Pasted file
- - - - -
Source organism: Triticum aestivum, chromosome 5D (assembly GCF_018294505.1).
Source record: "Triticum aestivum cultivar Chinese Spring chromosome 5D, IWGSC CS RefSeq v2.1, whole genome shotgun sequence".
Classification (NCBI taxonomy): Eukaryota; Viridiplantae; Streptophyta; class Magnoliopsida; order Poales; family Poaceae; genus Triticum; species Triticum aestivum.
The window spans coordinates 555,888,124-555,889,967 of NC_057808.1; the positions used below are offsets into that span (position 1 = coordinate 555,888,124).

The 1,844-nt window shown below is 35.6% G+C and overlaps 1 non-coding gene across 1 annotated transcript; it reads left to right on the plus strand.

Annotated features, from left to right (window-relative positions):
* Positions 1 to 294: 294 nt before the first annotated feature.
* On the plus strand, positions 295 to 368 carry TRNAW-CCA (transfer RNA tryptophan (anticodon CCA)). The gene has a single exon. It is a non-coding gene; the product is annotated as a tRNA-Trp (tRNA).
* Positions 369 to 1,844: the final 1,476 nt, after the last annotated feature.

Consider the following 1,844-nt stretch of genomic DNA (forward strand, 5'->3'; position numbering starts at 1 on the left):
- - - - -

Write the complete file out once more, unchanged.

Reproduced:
Source organism: Triticum aestivum, chromosome 5D (assembly GCF_018294505.1).
Source record: "Triticum aestivum cultivar Chinese Spring chromosome 5D, IWGSC CS RefSeq v2.1, whole genome shotgun sequence".
Classification (NCBI taxonomy): Eukaryota; Viridiplantae; Streptophyta; class Magnoliopsida; order Poales; family Poaceae; genus Triticum; species Triticum aestivum.
The window spans coordinates 555,888,124-555,889,967 of NC_057808.1; the positions used below are offsets into that span (position 1 = coordinate 555,888,124).

The 1,844-nt window shown below is 35.6% G+C and overlaps 1 non-coding gene across 1 annotated transcript; it reads left to right on the plus strand.

Annotated features, from left to right (window-relative positions):
* Positions 1 to 294: 294 nt before the first annotated feature.
* On the plus strand, positions 295 to 368 carry TRNAW-CCA (transfer RNA tryptophan (anticodon CCA)). The gene has a single exon. It is a non-coding gene; the product is annotated as a tRNA-Trp (tRNA).
* Positions 369 to 1,844: the final 1,476 nt, after the last annotated feature.

Consider the following 1,844-nt stretch of genomic DNA (forward strand, 5'->3'; position numbering starts at 1 on the left):